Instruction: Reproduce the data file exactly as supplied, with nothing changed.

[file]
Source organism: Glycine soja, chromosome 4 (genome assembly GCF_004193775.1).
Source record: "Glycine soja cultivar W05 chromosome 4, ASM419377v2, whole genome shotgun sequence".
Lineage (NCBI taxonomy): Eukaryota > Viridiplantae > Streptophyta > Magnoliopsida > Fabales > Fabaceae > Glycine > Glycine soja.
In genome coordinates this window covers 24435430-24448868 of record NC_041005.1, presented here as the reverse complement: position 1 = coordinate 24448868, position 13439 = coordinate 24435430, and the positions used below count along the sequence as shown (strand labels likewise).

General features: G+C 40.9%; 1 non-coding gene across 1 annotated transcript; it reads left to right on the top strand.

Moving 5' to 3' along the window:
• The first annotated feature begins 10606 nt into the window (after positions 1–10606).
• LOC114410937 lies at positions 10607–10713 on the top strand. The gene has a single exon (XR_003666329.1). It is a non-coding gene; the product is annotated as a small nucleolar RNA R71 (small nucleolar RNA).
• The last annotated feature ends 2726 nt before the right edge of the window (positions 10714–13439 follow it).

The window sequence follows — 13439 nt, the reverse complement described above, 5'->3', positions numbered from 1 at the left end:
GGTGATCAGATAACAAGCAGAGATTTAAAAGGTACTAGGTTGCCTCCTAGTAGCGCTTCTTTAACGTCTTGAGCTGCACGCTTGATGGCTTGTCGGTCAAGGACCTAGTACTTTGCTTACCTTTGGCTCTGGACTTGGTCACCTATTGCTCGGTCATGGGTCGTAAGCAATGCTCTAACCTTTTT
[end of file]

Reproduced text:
Source organism: Glycine soja, chromosome 4 (genome assembly GCF_004193775.1).
Source record: "Glycine soja cultivar W05 chromosome 4, ASM419377v2, whole genome shotgun sequence".
Lineage (NCBI taxonomy): Eukaryota > Viridiplantae > Streptophyta > Magnoliopsida > Fabales > Fabaceae > Glycine > Glycine soja.
In genome coordinates this window covers 24435430-24448868 of record NC_041005.1, presented here as the reverse complement: position 1 = coordinate 24448868, position 13439 = coordinate 24435430, and the positions used below count along the sequence as shown (strand labels likewise).

General features: G+C 40.9%; 1 non-coding gene across 1 annotated transcript; it reads left to right on the top strand.

Moving 5' to 3' along the window:
• The first annotated feature begins 10606 nt into the window (after positions 1–10606).
• LOC114410937 lies at positions 10607–10713 on the top strand. The gene has a single exon (XR_003666329.1). It is a non-coding gene; the product is annotated as a small nucleolar RNA R71 (small nucleolar RNA).
• The last annotated feature ends 2726 nt before the right edge of the window (positions 10714–13439 follow it).

The window sequence follows — 13439 nt, the reverse complement described above, 5'->3', positions numbered from 1 at the left end:
GGTGATCAGATAACAAGCAGAGATTTAAAAGGTACTAGGTTGCCTCCTAGTAGCGCTTCTTTAACGTCTTGAGCTGCACGCTTGATGGCTTGTCGGTCAAGGACCTAGTACTTTGCTTACCTTTGGCTCTGGACTTGGTCACCTATTGCTCGGTCATGGGTCGTAAGCAATGCTCTAACCTTTTT